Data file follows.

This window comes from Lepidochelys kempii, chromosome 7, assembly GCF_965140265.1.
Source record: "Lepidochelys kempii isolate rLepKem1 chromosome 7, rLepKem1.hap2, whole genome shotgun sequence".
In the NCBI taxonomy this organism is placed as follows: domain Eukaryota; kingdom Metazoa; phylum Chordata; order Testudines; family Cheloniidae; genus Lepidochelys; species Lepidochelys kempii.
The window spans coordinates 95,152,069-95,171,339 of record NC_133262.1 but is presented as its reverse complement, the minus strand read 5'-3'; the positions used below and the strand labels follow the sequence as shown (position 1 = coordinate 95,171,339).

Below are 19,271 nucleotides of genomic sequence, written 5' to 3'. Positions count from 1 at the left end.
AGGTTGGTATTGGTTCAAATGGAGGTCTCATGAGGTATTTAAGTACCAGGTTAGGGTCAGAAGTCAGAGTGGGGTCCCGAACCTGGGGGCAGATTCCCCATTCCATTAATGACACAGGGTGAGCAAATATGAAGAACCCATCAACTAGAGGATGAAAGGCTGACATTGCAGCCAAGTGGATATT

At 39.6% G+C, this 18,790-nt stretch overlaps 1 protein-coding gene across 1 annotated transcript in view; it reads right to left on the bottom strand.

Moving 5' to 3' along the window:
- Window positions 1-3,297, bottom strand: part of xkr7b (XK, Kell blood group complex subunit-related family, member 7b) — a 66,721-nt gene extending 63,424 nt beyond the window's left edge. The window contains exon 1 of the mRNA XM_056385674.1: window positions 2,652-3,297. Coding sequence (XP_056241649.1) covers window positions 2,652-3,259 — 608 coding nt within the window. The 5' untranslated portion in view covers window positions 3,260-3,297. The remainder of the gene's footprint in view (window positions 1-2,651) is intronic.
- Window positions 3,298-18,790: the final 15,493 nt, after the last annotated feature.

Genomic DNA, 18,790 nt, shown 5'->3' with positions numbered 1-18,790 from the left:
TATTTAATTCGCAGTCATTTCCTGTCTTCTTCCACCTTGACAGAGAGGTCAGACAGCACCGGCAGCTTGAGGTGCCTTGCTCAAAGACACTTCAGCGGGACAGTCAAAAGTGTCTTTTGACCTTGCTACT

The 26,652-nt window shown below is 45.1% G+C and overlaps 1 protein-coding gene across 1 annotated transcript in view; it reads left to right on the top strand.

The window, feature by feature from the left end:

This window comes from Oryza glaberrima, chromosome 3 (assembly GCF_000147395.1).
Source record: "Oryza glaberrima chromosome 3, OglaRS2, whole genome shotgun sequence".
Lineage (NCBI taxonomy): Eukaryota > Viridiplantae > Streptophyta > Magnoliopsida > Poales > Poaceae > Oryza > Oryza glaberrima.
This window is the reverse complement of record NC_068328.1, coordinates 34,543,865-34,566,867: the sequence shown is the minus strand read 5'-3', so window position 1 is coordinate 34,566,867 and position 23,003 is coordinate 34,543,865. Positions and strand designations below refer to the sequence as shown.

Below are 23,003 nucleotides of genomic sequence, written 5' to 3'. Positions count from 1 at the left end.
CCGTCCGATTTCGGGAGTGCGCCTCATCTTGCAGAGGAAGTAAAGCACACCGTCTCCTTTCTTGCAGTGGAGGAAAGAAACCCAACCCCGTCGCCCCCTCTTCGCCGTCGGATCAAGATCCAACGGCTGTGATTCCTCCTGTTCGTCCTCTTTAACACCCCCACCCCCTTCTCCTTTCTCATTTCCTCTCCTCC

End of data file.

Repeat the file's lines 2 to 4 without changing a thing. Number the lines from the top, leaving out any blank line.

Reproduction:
Source record: "Lepidochelys kempii isolate rLepKem1 chromosome 7, rLepKem1.hap2, whole genome shotgun sequence".
In the NCBI taxonomy this organism is placed as follows: domain Eukaryota; kingdom Metazoa; phylum Chordata; order Testudines; family Cheloniidae; genus Lepidochelys; species Lepidochelys kempii.
The window spans coordinates 95,152,069-95,171,339 of record NC_133262.1 but is presented as its reverse complement, the minus strand read 5'-3'; the positions used below and the strand labels follow the sequence as shown (position 1 = coordinate 95,171,339).